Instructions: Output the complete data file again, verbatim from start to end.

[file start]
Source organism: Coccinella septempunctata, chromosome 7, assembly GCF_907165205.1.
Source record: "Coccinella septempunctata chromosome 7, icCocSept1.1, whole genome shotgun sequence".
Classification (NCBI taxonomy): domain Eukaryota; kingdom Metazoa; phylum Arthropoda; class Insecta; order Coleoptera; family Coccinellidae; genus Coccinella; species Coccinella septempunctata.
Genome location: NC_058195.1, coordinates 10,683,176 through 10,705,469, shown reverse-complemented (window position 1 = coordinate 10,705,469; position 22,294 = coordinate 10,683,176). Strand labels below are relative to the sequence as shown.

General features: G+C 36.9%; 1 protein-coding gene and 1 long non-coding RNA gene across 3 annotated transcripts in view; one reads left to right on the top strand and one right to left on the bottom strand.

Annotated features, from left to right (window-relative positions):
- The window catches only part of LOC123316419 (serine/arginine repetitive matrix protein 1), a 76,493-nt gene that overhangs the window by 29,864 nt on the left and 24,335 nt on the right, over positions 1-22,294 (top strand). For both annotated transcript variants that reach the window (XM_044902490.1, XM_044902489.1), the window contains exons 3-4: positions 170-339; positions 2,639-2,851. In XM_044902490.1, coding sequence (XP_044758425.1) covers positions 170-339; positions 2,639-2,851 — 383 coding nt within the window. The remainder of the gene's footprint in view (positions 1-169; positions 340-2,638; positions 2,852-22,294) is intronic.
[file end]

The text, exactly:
Source organism: Coccinella septempunctata, chromosome 7, assembly GCF_907165205.1.
Source record: "Coccinella septempunctata chromosome 7, icCocSept1.1, whole genome shotgun sequence".
Classification (NCBI taxonomy): domain Eukaryota; kingdom Metazoa; phylum Arthropoda; class Insecta; order Coleoptera; family Coccinellidae; genus Coccinella; species Coccinella septempunctata.
Genome location: NC_058195.1, coordinates 10,683,176 through 10,705,469, shown reverse-complemented (window position 1 = coordinate 10,705,469; position 22,294 = coordinate 10,683,176). Strand labels below are relative to the sequence as shown.

General features: G+C 36.9%; 1 protein-coding gene and 1 long non-coding RNA gene across 3 annotated transcripts in view; one reads left to right on the top strand and one right to left on the bottom strand.

Annotated features, from left to right (window-relative positions):
- The window catches only part of LOC123316419 (serine/arginine repetitive matrix protein 1), a 76,493-nt gene that overhangs the window by 29,864 nt on the left and 24,335 nt on the right, over positions 1-22,294 (top strand). For both annotated transcript variants that reach the window (XM_044902490.1, XM_044902489.1), the window contains exons 3-4: positions 170-339; positions 2,639-2,851. In XM_044902490.1, coding sequence (XP_044758425.1) covers positions 170-339; positions 2,639-2,851 — 383 coding nt within the window. The remainder of the gene's footprint in view (positions 1-169; positions 340-2,638; positions 2,852-22,294) is intronic.